Then she told us about all the modern and minimalist art studios and galleries around town. The short story goes something like this: a modern artist came to Marfa from New York City. He was tired of the crowds and noise, looking for peace and quiet. He found it Marfa. He bought the old World War II army airfield and setup shop. His arrival in the 1970’s attracted other artists and soon there was this healthy and thriving art scene mixed in with the cowboys, an unlikely combination. We visited a few of the modern art galleries, one in a reclaimed gas station.
Then we went to the old airfield to check out the museum and exhibits by the New York artist. One example is in the photo below. In a large field, these concrete squares sit on the prairie. I don’t get it but hey, he made me look! And he made Marfa a Mecca for modern art.
Our last look at Marfa came twenty-six miles out of town. In the middle of nowhere is Prada Marfa, an art installation of $1000 shoes and $2000 handbags. It sits on a straightaway flat stretch of highway that encourages speed. We almost drove past it and could see skid marks on the highway where drivers hit the brakes to stop for a look at this unusual site. Created by a couple of German artists in 2005, this small building attracts visitors from far and wide.
That’s my short take on Marfa. Makes you want to visit, doesn’t it? Click here if you’d like to watch the 60 minutes program that perked my interest in this quirky art/cow town.
The last interesting small town I’m featuring this week is Lemmon, South Dakota, population about 1200. It’s perched just a mile south of the North Dakota state-line in Northwestern South Dakota. We stopped in Lemmon in June 2018 after picking up The Eldest and The Son-in-Law in Ames, Iowa. We were headed across South Dakota to North Dakota to visit family and attend a family reunion. It was about lunch time when we drove off Highway 12 into the central business district looking for a place to have a picnic lunch. We pulled alongside what looked like a park. About that time it started to rain, a rare occasion out here on the Great Plains. We had our lunch inside the trailer we were towing. Then went to check out the park between rain showers.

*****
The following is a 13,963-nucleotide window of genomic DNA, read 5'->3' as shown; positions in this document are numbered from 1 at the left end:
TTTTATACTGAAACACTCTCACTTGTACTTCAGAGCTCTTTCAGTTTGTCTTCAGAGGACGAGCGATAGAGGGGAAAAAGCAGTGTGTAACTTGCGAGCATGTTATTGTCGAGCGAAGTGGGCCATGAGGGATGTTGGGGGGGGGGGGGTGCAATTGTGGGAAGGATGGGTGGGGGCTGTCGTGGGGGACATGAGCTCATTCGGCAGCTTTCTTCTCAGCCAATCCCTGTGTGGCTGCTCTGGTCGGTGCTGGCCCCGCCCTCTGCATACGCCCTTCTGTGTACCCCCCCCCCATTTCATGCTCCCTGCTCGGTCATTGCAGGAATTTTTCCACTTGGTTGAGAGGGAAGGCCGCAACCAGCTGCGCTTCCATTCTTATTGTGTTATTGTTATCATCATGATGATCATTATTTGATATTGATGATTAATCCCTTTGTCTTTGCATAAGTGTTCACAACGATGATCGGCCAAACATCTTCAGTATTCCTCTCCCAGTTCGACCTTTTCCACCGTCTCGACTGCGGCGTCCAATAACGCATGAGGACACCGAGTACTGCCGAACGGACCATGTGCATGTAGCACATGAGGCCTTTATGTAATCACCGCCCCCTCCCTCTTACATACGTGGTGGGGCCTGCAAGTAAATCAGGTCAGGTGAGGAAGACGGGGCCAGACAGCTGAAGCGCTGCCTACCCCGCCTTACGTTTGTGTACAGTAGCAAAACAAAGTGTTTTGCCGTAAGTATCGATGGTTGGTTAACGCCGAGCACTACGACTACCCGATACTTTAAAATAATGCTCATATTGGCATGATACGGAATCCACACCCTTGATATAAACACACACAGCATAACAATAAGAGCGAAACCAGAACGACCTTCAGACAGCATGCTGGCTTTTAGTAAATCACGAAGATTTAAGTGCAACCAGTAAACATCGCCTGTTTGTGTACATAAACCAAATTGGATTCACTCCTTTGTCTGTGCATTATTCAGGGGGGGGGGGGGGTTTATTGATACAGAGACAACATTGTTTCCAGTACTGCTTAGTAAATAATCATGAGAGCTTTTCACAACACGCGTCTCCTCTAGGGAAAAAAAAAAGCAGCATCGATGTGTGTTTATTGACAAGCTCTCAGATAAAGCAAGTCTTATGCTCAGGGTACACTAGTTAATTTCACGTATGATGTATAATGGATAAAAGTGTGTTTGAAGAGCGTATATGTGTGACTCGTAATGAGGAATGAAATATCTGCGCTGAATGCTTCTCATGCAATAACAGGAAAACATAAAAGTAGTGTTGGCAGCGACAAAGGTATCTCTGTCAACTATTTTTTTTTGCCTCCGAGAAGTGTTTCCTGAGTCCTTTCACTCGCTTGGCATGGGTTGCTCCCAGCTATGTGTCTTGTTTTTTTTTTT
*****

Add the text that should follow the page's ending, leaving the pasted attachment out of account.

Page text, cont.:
The park is actually the Lemmon Petrified Park, the largest petrified wood park in the world! As a kid, I remember finding pieces of petrified wood when walking on dirt paths on the farm. Once, we found a whole petrified tree when the nearby Lake Sakakawea was real low. The next time we went searching for it, it was covered with water. Petrified wood is actually wood turned to stone. The cell fibers of the wood are replaced with mineral deposits. Petrification happens when the tree is buried in sediment or volcanic ash. It’s way more complicated than that short explanation, google it if you are interested in the scientific details.
The area around Lemmon is loaded with petrified wood. In the 1930’s, one of the town fathers created the park that is filled with tons of petrified wood, petrified grass and concretion cannonballs. When he died, his heirs donated the park to the city. There is a museum and gift shop on the grounds. The friendly volunteer staffing the museum was a retired local farmer. He told us that he had lots of petrified trees and stumps on his farm.
After touring the museum, we stopped at the nearby Boss Cowman Square where there’s a statue sculpted by John Lopez, a local scrap metal artist. The statue is of Ed Lemmon, the cattleman town founder. The mural, by two Nigerian artists, depict a cattle drive across the Missouri River. It’s interesting to note that the eye of the lead longhorn appears to follow your every movement. Kind of spooky but the mural is super cool.
Well folks, this does’t for this week. I hope you enjoyed your brief visits to three interesting small towns in the United States. I know there are more, I’ll feature them in the future.
Until next week, happy virtual travels!